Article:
Monks have always had a knack for finding the most fantastic locations. The Franciscans that built a monastery in 1483 on the northern coast of the Dalmatian island of Lopud were no exception. Fast forward more than five centuries, and by the 1990s, the Medieval Croatian monastery and adjacent 16-century fortress were abandoned and in ruins. Luckily, influential art world figure, Francesca Thyssen-Bornemisza, was in the area and on a mission to collect and protect Croatian artworks at risk of destruction due to the war.
More than two decades of restoration later – done slowly and carefully on architect Frank Gehry’s advice – the monastery is now called LOPUD 1483. It’s an ultra-luxurious five-suite bolthole that’s a mash-up of holiday home, exclusive residence and art gallery. Overseen by Zagreb-based architect Rujana Markovic, the sensitive restoration work has resulted in a divine space that’s perfect for recharging and contemplation. The five bedrooms’ thick stone walls and exposed wooden ceilings recall LOPUD 1483’s monastic past, while the priceless artworks from the Thyssen-Bornemisza family collection (one of the world’s most significant private art collections) offer soul-food of a different kind.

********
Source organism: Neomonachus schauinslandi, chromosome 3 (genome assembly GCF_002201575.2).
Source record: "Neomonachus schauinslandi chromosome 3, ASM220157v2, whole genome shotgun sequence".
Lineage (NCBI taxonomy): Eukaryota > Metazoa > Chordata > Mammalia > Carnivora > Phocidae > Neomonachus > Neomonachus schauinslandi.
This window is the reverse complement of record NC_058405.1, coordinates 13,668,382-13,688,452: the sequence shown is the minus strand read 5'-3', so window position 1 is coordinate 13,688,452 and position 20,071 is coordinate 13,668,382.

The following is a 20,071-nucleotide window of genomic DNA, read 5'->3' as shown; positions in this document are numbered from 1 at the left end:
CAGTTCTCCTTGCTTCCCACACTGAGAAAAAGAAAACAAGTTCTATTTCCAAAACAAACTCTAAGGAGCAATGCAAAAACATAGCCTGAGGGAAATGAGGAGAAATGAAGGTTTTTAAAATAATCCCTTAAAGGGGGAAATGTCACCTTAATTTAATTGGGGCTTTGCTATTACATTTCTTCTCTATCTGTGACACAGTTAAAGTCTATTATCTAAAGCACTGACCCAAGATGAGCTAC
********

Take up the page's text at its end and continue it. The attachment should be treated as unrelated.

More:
Elsewhere guests will enjoy: the garden planted by Asa Andersson, a Sami shaman who has revived the monks’ outdoor offerings; the fortress’ rooftop space, made for stargazing; the refectory in which the executive chef will serve up the most delicious meals; time spent with world-class wellness practitioners and movement teachers; private boat and yacht tours of the Dalmation coast; and exclusive tours of Dubrovnik, some 10 kilometres away.